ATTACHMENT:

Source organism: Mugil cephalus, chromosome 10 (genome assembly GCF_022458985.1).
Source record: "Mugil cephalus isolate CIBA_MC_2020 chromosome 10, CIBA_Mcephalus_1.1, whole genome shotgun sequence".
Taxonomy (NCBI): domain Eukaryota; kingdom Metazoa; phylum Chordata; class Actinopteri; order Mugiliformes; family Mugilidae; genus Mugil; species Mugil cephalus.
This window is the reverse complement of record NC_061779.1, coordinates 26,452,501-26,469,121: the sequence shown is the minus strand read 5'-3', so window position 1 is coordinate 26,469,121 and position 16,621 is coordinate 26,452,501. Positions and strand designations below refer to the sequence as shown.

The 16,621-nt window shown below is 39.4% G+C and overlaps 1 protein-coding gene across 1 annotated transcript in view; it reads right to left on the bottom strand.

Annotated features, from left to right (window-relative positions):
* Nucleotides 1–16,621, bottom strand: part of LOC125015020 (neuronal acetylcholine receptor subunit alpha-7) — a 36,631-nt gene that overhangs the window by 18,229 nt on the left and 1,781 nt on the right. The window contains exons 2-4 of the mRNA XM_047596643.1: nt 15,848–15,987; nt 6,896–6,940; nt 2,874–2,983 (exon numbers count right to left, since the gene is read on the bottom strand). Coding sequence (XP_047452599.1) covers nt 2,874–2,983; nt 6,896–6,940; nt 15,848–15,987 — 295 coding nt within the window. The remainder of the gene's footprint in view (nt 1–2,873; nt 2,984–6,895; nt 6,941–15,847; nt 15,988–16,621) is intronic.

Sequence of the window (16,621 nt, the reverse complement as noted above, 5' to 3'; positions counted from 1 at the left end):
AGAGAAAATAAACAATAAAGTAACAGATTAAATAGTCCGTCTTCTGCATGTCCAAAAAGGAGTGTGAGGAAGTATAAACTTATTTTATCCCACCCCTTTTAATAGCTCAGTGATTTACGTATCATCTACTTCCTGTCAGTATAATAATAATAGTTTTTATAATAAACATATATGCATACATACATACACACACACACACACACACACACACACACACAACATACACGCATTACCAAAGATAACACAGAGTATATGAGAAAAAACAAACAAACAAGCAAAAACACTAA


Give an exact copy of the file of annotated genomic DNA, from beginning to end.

Source organism: Mugil cephalus, chromosome 10 (genome assembly GCF_022458985.1).
Source record: "Mugil cephalus isolate CIBA_MC_2020 chromosome 10, CIBA_Mcephalus_1.1, whole genome shotgun sequence".
Taxonomy (NCBI): domain Eukaryota; kingdom Metazoa; phylum Chordata; class Actinopteri; order Mugiliformes; family Mugilidae; genus Mugil; species Mugil cephalus.
This window is the reverse complement of record NC_061779.1, coordinates 26,452,501-26,469,121: the sequence shown is the minus strand read 5'-3', so window position 1 is coordinate 26,469,121 and position 16,621 is coordinate 26,452,501. Positions and strand designations below refer to the sequence as shown.

The 16,621-nt window shown below is 39.4% G+C and overlaps 1 protein-coding gene across 1 annotated transcript in view; it reads right to left on the bottom strand.

Annotated features, from left to right (window-relative positions):
* Nucleotides 1–16,621, bottom strand: part of LOC125015020 (neuronal acetylcholine receptor subunit alpha-7) — a 36,631-nt gene that overhangs the window by 18,229 nt on the left and 1,781 nt on the right. The window contains exons 2-4 of the mRNA XM_047596643.1: nt 15,848–15,987; nt 6,896–6,940; nt 2,874–2,983 (exon numbers count right to left, since the gene is read on the bottom strand). Coding sequence (XP_047452599.1) covers nt 2,874–2,983; nt 6,896–6,940; nt 15,848–15,987 — 295 coding nt within the window. The remainder of the gene's footprint in view (nt 1–2,873; nt 2,984–6,895; nt 6,941–15,847; nt 15,988–16,621) is intronic.

Sequence of the window (16,621 nt, the reverse complement as noted above, 5' to 3'; positions counted from 1 at the left end):
AGAGAAAATAAACAATAAAGTAACAGATTAAATAGTCCGTCTTCTGCATGTCCAAAAAGGAGTGTGAGGAAGTATAAACTTATTTTATCCCACCCCTTTTAATAGCTCAGTGATTTACGTATCATCTACTTCCTGTCAGTATAATAATAATAGTTTTTATAATAAACATATATGCATACATACATACACACACACACACACACACACACACACACACAACATACACGCATTACCAAAGATAACACAGAGTATATGAGAAAAAACAAACAAACAAGCAAAAACACTAA